[Numpy-discussion] Objected-oriented SIMD API for Numpy

David Cournapeau david@ar.media.kyoto-u.ac...
Wed Oct 21 03:05:24 CDT 2009


Mathieu Blondel wrote:
> I saw the video of Peter Norvig at the last Scipy conference who was
> suggesting to merge Numpy into Cython. The SIMD API would be an
> argument in favor of this too because of the possible interactions
> between such a SIMD API and an array API.
>   

Hm, I don't remember this - I guess I would have to look at the video.
Do you know at which point of the presentation he discussed about SIMD ?

> My original idea was to write the code in C with Intel/Alvitec/Neon
> intrinsics and have this code binded to be able to call it from
> Python. So the SIMD code would be compiled already, ready to be called
> from Python. Like you said, there's a risk that the overhead of
> calling Python is bigger than the benefit of using SIMD instructions.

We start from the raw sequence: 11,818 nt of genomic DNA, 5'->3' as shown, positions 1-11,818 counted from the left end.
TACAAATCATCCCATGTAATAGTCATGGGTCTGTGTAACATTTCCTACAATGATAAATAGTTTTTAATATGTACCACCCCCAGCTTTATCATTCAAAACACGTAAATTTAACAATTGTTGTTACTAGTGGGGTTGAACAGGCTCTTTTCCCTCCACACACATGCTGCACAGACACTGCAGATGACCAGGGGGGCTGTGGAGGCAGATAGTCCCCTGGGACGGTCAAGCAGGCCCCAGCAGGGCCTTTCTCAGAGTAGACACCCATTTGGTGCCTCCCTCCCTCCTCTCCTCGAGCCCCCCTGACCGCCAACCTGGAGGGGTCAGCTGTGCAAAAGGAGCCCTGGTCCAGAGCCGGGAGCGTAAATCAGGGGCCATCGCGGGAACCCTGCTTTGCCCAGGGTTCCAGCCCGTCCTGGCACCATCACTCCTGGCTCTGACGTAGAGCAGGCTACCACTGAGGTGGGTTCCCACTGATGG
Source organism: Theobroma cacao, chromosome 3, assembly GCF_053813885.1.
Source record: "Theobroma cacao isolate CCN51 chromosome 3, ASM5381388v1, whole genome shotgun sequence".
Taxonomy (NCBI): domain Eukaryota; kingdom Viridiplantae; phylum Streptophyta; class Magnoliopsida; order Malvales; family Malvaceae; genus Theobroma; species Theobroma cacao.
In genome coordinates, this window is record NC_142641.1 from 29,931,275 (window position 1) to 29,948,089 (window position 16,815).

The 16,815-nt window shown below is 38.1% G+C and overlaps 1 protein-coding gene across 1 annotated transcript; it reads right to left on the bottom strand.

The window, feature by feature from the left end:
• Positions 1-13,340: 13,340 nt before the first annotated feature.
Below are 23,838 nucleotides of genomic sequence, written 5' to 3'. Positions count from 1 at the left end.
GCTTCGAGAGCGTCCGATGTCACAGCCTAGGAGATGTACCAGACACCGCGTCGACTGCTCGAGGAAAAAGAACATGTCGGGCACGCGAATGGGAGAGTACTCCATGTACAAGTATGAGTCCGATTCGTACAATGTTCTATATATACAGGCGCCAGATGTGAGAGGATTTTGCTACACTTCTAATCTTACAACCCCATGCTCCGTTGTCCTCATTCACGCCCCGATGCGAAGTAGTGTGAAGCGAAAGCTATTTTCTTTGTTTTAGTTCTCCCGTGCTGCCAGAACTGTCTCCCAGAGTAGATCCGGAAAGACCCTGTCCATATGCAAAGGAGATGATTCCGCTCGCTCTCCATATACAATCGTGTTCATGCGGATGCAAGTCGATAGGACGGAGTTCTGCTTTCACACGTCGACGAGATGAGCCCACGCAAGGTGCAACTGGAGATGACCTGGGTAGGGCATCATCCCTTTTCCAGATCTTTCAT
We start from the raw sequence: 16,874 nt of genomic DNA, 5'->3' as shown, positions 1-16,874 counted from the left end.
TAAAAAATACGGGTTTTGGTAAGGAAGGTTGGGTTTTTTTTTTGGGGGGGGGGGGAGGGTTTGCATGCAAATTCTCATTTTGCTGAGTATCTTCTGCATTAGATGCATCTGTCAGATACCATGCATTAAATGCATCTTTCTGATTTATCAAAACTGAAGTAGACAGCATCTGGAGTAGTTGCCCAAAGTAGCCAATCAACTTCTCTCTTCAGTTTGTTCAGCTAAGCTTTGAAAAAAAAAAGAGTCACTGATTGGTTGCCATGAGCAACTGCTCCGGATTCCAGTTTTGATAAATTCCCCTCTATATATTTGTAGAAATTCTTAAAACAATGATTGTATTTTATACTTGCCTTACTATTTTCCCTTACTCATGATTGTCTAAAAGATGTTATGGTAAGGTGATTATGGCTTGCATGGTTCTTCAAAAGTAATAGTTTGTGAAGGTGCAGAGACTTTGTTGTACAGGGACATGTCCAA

> If it's worth trying out, an experiment can be made with Vector4f to
> see if it's even worth continuing with other types.
>   

I am quite confident that the overhead will be way too significant for
this approach to be useful. If you have two python objects, using + on
it will induce at least one function call, and most likely several
function calls at the python level. Python function calls are painfully
slow (several thousand cycles per call in the most optimistic case).

Python overhead is several order of magnitude bigger than what you can
earn between SIMD and straightforward C. The only way I can see to make
this work is to generate SIMD code from python (which would be a poor
man's replacement for a JIT in a way), there was a presentation
following this direction at scipy 09 conference.


> I recently used SIMD instructions for a project and I realized that
> they cannot be activated in a standard Debian package, because the
> package has to remain general-purpose. So people who want to benefit
> the speed up have to compile my project from source... 
>   

Yes - that's unacceptable IMHO. The real solution is to include all the
code at build time, detect at *runtime* which ISA is supported, and
select the functions accordingly. The problem is that loading shared
code at runtime in a cross platform way is complicated - python already
does it, but unfortunately does not provide a C API for it AFAIK, so we
would have to re-implement it in python.

cheers,

David



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